County income tax scheme for local schools gets chilly reception from House committee
CONCORD - A proposal to let counties impose a 1 percent income tax on residents for distribution to cities and towns in the county to help fund education got its required public hearing Tuesday.
"Zero support, zero," said sponsor Delmar Burridge, D-Keene. "That's what I expected."
The measure, co-sponsored by Rep. Timothy Robertson, D-Keene, would allow individual counties to adopt the tax. It includes a "sunset" provision that would wipe the income tax law off the books statewide after six years.
Burridge acknowledged that the bill was dead on arrival in the Legislature, but said the bill fits well with the state's recent practice of shifting some costs back to local government.
"We're pretty good at downshifting, so let's shift it to the county," Burridge said. "We've done it pretty much on anything else."
Burridge carried props to the hearing before the Committee on Municipal and County Government - a potato with a hot chili pepper tacked to it, representing a "hot potato" issue, and Lemon Pledge, representing the promise public officials take to reject new taxes.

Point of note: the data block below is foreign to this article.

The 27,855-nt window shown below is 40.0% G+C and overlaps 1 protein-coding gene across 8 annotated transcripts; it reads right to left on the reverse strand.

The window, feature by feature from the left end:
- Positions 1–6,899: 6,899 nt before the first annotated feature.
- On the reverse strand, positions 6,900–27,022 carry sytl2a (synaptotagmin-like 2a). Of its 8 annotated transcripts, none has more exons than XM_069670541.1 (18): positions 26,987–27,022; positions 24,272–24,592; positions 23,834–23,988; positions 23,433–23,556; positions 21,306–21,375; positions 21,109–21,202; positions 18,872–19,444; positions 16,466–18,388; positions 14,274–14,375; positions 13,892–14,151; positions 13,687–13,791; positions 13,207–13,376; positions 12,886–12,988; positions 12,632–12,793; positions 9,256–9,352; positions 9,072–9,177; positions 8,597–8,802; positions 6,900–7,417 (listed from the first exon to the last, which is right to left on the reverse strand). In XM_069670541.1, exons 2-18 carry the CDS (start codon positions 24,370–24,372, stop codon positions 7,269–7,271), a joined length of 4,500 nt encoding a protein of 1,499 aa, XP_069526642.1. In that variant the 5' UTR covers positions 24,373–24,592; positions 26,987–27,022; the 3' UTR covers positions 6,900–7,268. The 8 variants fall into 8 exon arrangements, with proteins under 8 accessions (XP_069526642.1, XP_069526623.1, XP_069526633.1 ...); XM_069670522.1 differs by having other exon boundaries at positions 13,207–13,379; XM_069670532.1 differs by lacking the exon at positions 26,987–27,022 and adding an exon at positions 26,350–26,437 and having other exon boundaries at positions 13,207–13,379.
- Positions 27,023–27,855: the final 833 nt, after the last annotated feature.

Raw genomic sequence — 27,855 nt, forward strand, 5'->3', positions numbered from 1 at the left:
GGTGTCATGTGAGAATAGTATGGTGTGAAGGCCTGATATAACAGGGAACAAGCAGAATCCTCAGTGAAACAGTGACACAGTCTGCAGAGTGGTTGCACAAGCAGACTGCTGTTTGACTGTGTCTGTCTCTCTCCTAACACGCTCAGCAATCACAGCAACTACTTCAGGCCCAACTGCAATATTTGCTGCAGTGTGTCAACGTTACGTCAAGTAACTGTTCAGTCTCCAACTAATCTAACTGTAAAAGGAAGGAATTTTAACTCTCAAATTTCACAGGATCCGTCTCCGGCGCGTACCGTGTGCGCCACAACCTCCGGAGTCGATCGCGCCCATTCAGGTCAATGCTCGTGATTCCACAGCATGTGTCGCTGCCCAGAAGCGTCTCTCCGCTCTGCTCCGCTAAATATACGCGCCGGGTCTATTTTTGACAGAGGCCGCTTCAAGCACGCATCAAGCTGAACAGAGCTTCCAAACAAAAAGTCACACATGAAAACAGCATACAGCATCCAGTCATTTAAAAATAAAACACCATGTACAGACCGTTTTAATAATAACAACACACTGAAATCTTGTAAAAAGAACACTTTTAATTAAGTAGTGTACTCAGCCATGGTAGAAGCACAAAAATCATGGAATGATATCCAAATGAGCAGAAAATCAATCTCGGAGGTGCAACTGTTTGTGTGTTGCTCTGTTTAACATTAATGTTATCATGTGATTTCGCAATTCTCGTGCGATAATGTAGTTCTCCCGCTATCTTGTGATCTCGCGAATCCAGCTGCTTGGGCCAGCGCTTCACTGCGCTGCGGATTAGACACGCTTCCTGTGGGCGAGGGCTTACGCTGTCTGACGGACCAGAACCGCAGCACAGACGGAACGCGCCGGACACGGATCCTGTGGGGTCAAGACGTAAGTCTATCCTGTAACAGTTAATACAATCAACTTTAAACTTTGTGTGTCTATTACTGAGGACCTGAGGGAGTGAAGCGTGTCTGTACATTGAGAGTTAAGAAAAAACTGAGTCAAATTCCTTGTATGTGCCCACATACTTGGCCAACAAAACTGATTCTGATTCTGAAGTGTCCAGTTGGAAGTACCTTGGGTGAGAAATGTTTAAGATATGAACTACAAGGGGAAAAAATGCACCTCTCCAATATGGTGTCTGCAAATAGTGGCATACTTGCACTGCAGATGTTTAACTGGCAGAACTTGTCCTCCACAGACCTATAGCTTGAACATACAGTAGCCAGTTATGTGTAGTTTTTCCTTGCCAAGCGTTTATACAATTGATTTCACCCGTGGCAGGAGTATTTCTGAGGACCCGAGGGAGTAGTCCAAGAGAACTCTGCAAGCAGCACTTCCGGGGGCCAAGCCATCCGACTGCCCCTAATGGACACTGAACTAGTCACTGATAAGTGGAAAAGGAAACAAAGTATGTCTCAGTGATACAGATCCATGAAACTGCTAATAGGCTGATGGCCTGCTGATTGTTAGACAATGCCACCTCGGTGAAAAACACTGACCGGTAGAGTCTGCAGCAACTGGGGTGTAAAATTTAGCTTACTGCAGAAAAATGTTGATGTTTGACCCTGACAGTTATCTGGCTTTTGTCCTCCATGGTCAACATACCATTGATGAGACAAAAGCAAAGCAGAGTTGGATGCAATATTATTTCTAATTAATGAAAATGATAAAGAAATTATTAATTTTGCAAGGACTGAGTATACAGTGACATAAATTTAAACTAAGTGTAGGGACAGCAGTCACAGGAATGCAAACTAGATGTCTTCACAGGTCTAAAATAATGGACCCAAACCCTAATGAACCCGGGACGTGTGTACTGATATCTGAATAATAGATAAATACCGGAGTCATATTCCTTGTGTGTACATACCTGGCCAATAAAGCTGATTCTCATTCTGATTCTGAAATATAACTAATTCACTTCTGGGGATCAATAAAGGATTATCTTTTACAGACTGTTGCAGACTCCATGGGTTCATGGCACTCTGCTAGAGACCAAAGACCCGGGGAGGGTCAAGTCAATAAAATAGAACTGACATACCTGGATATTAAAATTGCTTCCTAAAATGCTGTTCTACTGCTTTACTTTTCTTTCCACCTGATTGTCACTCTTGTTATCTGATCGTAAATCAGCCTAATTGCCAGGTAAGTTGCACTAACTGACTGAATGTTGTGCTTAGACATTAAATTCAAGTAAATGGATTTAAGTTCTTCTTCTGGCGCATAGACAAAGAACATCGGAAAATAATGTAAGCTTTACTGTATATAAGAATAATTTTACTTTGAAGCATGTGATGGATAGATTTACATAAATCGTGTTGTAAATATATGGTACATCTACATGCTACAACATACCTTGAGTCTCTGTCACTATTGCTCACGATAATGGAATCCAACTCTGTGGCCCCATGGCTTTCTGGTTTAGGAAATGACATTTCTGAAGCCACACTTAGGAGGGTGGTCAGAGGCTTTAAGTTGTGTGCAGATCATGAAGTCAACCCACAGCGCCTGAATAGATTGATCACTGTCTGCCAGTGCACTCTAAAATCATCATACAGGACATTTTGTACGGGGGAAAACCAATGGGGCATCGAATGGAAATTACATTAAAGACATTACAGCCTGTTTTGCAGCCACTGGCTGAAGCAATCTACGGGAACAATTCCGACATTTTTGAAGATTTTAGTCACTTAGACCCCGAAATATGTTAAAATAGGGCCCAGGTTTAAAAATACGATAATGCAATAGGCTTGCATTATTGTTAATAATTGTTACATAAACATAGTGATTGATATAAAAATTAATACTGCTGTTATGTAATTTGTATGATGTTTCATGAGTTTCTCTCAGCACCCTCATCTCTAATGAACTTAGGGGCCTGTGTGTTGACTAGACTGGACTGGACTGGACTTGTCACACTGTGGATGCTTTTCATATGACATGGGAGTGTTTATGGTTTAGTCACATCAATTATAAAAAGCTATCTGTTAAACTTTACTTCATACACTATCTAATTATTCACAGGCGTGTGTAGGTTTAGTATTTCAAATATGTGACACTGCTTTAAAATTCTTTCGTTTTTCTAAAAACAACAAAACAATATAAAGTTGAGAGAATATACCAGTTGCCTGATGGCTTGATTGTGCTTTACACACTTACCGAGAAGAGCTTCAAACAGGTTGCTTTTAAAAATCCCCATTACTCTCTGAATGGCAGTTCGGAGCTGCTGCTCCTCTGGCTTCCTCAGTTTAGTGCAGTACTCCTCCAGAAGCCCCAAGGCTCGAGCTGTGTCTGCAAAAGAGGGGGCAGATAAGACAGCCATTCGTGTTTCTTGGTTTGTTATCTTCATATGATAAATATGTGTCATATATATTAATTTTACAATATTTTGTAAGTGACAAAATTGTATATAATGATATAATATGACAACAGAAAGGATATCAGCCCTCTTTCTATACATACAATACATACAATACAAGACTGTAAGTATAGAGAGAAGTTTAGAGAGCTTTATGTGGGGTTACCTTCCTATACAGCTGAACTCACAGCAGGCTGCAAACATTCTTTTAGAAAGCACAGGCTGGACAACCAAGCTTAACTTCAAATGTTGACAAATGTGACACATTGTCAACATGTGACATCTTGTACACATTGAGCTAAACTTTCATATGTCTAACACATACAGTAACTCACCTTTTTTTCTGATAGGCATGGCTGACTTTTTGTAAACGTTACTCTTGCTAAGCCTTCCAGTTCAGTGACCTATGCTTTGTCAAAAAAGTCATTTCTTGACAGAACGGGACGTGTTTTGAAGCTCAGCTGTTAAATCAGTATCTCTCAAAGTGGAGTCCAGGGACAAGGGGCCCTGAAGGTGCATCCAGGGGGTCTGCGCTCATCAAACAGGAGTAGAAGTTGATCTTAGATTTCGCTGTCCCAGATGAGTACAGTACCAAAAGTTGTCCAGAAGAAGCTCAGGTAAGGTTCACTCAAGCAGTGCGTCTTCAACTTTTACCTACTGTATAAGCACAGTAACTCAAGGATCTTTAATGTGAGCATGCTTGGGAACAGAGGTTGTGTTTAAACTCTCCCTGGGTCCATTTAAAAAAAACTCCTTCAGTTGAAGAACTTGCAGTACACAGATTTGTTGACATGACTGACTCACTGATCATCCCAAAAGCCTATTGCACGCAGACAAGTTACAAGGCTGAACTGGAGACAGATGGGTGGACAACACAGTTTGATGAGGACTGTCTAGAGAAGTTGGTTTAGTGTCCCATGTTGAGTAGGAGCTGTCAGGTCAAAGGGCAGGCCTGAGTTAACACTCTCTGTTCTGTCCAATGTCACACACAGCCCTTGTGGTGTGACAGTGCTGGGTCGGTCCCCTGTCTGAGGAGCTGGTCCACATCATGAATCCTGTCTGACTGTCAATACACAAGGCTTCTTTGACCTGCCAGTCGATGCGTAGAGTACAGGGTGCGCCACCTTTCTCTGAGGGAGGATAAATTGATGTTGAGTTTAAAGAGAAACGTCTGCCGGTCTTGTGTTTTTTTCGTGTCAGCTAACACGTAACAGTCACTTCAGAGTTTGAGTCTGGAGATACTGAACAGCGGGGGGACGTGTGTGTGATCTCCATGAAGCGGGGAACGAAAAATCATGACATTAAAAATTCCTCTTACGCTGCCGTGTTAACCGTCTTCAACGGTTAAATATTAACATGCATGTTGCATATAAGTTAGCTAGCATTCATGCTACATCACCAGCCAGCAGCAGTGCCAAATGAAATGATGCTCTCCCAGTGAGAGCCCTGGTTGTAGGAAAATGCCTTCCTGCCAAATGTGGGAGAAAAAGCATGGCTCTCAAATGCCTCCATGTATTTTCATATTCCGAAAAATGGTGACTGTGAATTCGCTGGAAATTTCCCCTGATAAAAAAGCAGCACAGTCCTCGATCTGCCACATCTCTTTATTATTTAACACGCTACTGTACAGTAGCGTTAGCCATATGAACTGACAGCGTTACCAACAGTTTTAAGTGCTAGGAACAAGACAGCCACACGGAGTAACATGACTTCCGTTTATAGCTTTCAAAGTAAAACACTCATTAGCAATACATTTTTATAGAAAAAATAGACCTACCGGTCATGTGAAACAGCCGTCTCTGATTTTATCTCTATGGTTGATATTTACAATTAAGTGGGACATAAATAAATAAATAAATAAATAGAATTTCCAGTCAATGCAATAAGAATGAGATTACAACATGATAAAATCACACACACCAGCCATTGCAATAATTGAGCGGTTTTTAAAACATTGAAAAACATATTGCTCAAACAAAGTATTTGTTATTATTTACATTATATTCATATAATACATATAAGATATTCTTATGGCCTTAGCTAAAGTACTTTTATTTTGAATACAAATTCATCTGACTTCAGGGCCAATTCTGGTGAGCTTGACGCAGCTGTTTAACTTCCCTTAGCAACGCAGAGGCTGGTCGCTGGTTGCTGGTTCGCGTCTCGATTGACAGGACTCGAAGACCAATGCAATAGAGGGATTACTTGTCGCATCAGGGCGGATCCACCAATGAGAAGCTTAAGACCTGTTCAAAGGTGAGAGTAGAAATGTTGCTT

The 1 percent income tax would be targeted to fund education in local communities. The state revenue agency would collect the tax and send it to the counties, which would parcel it out to cities and towns.
Burridge said there is no chance the new tax will mean creation of a new layer of government services at the county level.
"The 1 percent income tax on gross income only goes to fund K-12," Burridge said.
House Minority Leader Gene Chandler, R-Bartlett, said the bill has no chance of survival.
"You can file any bill, no matter how frivolous, and it will get a fair and open public hearing," Chandler said in a statement. "New Hampshire has a proud tradition of being income tax free; we intend on keeping the entire state, including Rep. Burridge's county, income tax free."
But Burridge wasn't apologizing to anyone for filing the bill, saying he was just fulfilling the obligations of his office. "I took an oath to support the constitution, and the Supreme Court has affirmed that under the Claremont decision, we have to support education," he said.
And if it's unpopular with the voters?
"The voters can kick me out in Keene," Burridge said.